Category Archives: Part 3 – Colour

Victor Burgin and Appropriations- Post Assignment 3 Research

Citta S'Angelo Fashion Village - 1/125 at f/11, ISO 800

Fig. 01 Citta S’Angelo Fashion Village – 1/125 at f/11, ISO 800

As part of the feedback on assignment 3, The Reality and Illusion of Mannequins, my tutor suggested I look at the work of Victor Burgin *(1), a British conceptual artist who extensively explored the relationship between the apparent and implicit meaning of images in the 1970s.

In his lengthy paper on the wider subject of Writing with Images, George Dillon *(2) dedicates a chapter to the subject of “Appropriations”, a chapter in which Victor Burgin has a leading role. According to Dillon appropriation is the idea of placing an object or an image in a context with which it is not normally associated intending to unsettle our normal expectations and lines of interpretation. The concept has existed in modern art for at least 100 years and Dillon points to Marcel Duchamp’s famous sculpture, “Fountain” from 1917 , a piece of art created by placing a standard urinal on its side and signing it “R.Mutt 1917”. According to The Tate’s description of their replica of this work *(3), Duchamp chose an ordinary everyday object and placed it into a different context that changed our view of it. He is believed to have said that he had “created a new thought for that object.”

This act and the thought behind it would resonate with many photographers, especially those looking to follow, in some way, in the footsteps of the American colourists. The idea that art is created by providing a different perspective on an ordinary thing is at the heart of the work of a wide spectrum of modern artists in different mediums. Anna Fox at her recent talk to OCA students told us to “record something to give it significance” an idea that has helped me understand the work of many contemporary photographers and something that I see as a driving force behind the work of Shore and Eggelston (and of course Fox herself).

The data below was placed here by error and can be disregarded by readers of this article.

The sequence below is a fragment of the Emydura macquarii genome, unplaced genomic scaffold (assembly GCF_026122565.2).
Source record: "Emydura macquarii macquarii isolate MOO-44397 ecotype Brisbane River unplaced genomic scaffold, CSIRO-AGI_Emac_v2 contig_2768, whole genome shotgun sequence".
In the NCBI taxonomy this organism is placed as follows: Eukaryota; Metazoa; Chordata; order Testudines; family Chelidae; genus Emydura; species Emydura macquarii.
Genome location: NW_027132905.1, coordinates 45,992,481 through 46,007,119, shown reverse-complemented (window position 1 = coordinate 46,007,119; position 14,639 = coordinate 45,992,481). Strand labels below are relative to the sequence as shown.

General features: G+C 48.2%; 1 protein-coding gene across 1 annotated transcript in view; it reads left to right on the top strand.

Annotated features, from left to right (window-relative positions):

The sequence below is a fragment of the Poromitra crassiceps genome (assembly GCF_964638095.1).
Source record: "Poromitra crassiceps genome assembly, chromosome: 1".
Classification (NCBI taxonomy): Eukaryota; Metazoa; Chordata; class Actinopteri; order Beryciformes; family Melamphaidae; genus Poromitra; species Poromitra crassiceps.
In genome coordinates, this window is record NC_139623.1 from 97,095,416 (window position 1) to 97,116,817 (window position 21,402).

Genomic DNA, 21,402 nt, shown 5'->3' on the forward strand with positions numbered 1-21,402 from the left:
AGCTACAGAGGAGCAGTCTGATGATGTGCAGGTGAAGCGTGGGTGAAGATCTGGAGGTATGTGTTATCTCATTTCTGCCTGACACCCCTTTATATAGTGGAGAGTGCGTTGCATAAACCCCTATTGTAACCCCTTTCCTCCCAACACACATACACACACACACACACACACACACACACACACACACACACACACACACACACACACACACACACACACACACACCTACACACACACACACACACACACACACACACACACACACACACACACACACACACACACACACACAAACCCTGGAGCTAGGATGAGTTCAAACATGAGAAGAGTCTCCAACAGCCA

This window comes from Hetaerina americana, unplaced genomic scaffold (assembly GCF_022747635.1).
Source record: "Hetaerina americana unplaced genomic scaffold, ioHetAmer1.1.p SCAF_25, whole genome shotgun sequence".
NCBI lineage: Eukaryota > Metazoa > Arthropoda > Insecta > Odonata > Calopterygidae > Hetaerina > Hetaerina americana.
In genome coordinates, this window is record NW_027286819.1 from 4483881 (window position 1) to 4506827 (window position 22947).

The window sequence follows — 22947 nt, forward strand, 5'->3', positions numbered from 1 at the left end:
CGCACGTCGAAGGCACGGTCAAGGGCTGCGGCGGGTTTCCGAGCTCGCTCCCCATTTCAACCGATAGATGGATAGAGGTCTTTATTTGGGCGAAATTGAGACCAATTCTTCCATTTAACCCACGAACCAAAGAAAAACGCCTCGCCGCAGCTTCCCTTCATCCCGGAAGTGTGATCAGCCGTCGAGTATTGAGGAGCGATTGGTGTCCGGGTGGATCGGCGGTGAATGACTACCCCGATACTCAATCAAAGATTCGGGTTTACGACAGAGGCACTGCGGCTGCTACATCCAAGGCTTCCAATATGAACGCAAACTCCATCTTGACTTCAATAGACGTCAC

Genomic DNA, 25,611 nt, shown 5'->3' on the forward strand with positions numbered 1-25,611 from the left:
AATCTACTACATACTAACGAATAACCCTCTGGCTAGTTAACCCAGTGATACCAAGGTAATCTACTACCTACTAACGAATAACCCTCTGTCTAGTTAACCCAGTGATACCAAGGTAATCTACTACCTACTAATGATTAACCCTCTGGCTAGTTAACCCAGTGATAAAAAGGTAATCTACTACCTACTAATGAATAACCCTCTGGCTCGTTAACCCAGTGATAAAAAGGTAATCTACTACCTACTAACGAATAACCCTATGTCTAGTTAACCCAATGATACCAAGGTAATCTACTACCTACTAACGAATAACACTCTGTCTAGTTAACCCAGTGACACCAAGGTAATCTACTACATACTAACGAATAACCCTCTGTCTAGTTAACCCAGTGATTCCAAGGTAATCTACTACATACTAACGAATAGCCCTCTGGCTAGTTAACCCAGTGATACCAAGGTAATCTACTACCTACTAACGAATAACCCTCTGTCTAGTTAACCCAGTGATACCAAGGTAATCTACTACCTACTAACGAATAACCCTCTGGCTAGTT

Victor Burgin took the idea of appropriations in a different direction. He is a man of strong political beliefs and has used photography to comment on a wide range of subjects including consumerism, the imbalance of wealth distribution, racism, the role of the male in modern society and unobtainable aspirations. The later being one of the drivers behind The Reality and Illusion of Mannequins. His work in this area falls into two categories, opposites, or perhaps more accurately two sides of the same coin.

Victor-Burgin-Life-Demands-a-little-Give-and-Take-2014-06-15_15-24-30WRIn “Life Demands a Little Give and Take” (1974) Burgin uses a photograph of a bus queue as his base photograph and then adds a text taken from the fashion world.

The text is typical of the way fashion houses describe themselves and their products.

“…… the tones are pale, delicate. These are the classic Mayfair colours. White naturally takes pride of place ……. very much for the pampered lady dressed for a romantic evening with every element pale and perfect.”

Burgin positions text from a fashion magazine alongside a picture of ordinary people at a bus queue with a black women leading out of the text. The point would seem to be that this fashion house does not have this person in mind when they wrote the text, their target market might be a “pale” white women of a certain status and class  who is unlikely to be queuing for a bus in a multi-cultural area.

This idea resonates with me for a number of reasons. Firstly, the thought that developed during the research for Mannequins was that fashion houses’ literature and websites use an unique style of language. It is flowery, pompous, self indulgent, egotistical and often, in their desire to fit all the desired trigger words into the same sentence, verging on unintelligible.

“Exclusive, glamorous, the most precious as goddess’ require” – Versace